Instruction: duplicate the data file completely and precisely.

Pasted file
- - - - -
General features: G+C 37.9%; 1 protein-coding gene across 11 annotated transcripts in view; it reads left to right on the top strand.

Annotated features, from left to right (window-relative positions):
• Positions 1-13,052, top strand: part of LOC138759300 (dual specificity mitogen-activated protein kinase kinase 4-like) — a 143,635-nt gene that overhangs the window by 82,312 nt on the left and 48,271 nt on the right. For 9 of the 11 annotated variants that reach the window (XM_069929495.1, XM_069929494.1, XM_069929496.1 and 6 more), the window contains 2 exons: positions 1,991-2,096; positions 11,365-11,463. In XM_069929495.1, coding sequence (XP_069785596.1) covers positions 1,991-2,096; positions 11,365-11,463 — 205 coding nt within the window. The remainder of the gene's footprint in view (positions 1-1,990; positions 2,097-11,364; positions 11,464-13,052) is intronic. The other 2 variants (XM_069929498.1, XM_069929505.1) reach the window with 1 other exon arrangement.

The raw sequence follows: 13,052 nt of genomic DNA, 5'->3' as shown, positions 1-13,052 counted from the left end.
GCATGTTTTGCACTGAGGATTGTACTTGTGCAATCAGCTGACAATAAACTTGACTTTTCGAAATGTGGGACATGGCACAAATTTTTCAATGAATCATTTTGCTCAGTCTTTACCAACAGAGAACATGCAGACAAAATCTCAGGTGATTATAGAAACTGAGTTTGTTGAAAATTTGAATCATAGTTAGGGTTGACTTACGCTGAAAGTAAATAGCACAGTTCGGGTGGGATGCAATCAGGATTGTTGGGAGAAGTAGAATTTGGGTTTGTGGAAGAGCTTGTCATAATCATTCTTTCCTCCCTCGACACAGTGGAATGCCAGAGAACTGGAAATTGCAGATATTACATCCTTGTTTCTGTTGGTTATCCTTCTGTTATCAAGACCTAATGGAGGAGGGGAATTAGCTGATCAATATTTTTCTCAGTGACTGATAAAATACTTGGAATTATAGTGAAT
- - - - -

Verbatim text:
General features: G+C 37.9%; 1 protein-coding gene across 11 annotated transcripts in view; it reads left to right on the top strand.

Annotated features, from left to right (window-relative positions):
• Positions 1-13,052, top strand: part of LOC138759300 (dual specificity mitogen-activated protein kinase kinase 4-like) — a 143,635-nt gene that overhangs the window by 82,312 nt on the left and 48,271 nt on the right. For 9 of the 11 annotated variants that reach the window (XM_069929495.1, XM_069929494.1, XM_069929496.1 and 6 more), the window contains 2 exons: positions 1,991-2,096; positions 11,365-11,463. In XM_069929495.1, coding sequence (XP_069785596.1) covers positions 1,991-2,096; positions 11,365-11,463 — 205 coding nt within the window. The remainder of the gene's footprint in view (positions 1-1,990; positions 2,097-11,364; positions 11,464-13,052) is intronic. The other 2 variants (XM_069929498.1, XM_069929505.1) reach the window with 1 other exon arrangement.

The raw sequence follows: 13,052 nt of genomic DNA, 5'->3' as shown, positions 1-13,052 counted from the left end.
GCATGTTTTGCACTGAGGATTGTACTTGTGCAATCAGCTGACAATAAACTTGACTTTTCGAAATGTGGGACATGGCACAAATTTTTCAATGAATCATTTTGCTCAGTCTTTACCAACAGAGAACATGCAGACAAAATCTCAGGTGATTATAGAAACTGAGTTTGTTGAAAATTTGAATCATAGTTAGGGTTGACTTACGCTGAAAGTAAATAGCACAGTTCGGGTGGGATGCAATCAGGATTGTTGGGAGAAGTAGAATTTGGGTTTGTGGAAGAGCTTGTCATAATCATTCTTTCCTCCCTCGACACAGTGGAATGCCAGAGAACTGGAAATTGCAGATATTACATCCTTGTTTCTGTTGGTTATCCTTCTGTTATCAAGACCTAATGGAGGAGGGGAATTAGCTGATCAATATTTTTCTCAGTGACTGATAAAATACTTGGAATTATAGTGAAT